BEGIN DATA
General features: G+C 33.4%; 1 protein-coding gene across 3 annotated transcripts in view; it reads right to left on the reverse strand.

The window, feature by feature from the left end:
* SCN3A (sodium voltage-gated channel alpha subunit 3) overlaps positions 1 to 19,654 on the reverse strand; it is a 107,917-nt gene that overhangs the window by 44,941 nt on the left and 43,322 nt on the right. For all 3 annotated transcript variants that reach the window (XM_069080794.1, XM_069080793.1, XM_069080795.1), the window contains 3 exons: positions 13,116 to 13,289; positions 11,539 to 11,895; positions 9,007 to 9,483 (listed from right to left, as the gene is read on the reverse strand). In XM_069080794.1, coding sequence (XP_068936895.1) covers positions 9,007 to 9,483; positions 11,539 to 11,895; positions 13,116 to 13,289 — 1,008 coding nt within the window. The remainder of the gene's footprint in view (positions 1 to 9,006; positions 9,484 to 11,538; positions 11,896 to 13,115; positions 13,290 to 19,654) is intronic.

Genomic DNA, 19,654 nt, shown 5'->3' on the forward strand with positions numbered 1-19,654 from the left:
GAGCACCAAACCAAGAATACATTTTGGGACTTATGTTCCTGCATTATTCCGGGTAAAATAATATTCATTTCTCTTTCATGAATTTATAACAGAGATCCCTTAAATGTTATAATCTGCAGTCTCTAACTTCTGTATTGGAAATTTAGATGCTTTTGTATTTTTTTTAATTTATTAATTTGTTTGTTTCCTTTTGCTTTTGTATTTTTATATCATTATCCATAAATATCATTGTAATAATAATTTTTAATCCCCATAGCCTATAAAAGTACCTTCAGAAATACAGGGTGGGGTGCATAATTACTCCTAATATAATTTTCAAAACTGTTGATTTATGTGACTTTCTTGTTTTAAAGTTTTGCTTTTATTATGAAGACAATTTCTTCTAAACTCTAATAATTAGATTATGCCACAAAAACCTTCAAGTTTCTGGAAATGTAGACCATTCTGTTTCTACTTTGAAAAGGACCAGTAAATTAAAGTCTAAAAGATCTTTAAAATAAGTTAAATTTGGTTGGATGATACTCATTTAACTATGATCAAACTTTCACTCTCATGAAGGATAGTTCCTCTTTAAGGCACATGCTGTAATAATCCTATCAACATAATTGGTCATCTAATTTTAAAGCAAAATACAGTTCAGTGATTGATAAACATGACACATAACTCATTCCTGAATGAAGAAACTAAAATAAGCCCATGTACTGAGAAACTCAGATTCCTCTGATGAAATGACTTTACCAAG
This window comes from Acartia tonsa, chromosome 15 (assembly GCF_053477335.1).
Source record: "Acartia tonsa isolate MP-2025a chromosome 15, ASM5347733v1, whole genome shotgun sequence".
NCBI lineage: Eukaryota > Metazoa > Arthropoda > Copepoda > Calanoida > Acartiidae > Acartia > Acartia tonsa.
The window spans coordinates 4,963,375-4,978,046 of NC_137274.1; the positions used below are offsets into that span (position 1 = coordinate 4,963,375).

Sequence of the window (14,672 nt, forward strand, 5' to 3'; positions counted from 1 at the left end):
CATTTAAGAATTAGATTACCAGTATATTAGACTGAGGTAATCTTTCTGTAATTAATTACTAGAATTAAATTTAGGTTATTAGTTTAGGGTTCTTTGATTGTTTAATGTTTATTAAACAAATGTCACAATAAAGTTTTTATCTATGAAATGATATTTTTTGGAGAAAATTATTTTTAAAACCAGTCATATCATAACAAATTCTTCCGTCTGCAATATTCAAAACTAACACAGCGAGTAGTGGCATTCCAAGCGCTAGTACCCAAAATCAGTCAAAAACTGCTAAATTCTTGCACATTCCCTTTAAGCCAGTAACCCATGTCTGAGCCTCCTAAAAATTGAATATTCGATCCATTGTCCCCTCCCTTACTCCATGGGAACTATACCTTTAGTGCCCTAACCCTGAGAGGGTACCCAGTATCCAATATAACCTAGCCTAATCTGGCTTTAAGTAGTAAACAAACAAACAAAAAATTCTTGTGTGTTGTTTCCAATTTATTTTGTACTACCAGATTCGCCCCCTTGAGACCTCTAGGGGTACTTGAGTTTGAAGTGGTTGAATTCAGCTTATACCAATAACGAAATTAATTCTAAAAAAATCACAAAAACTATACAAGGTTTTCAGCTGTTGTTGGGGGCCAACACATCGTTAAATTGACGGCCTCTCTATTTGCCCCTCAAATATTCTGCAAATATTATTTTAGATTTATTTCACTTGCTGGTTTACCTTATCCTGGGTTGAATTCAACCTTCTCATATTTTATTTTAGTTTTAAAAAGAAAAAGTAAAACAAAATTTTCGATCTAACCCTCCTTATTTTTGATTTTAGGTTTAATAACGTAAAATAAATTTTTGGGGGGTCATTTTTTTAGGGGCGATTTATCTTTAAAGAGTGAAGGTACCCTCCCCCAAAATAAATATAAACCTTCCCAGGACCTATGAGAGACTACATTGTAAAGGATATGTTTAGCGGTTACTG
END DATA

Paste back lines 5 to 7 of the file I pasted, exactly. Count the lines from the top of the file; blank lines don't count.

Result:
GAGCACCAAACCAAGAATACATTTTGGGACTTATGTTCCTGCATTATTCCGGGTAAAATAATATTCATTTCTCTTTCATGAATTTATAACAGAGATCCCTTAAATGTTATAATCTGCAGTCTCTAACTTCTGTATTGGAAATTTAGATGCTTTTGTATTTTTTTTAATTTATTAATTTGTTTGTTTCCTTTTGCTTTTGTATTTTTATATCATTATCCATAAATATCATTGTAATAATAATTTTTAATCCCCATAGCCTATAAAAGTACCTTCAGAAATACAGGGTGGGGTGCATAATTACTCCTAATATAATTTTCAAAACTGTTGATTTATGTGACTTTCTTGTTTTAAAGTTTTGCTTTTATTATGAAGACAATTTCTTCTAAACTCTAATAATTAGATTATGCCACAAAAACCTTCAAGTTTCTGGAAATGTAGACCATTCTGTTTCTACTTTGAAAAGGACCAGTAAATTAAAGTCTAAAAGATCTTTAAAATAAGTTAAATTTGGTTGGATGATACTCATTTAACTATGATCAAACTTTCACTCTCATGAAGGATAGTTCCTCTTTAAGGCACATGCTGTAATAATCCTATCAACATAATTGGTCATCTAATTTTAAAGCAAAATACAGTTCAGTGATTGATAAACATGACACATAACTCATTCCTGAATGAAGAAACTAAAATAAGCCCATGTACTGAGAAACTCAGATTCCTCTGATGAAATGACTTTACCAAG
This window comes from Acartia tonsa, chromosome 15 (assembly GCF_053477335.1).
Source record: "Acartia tonsa isolate MP-2025a chromosome 15, ASM5347733v1, whole genome shotgun sequence".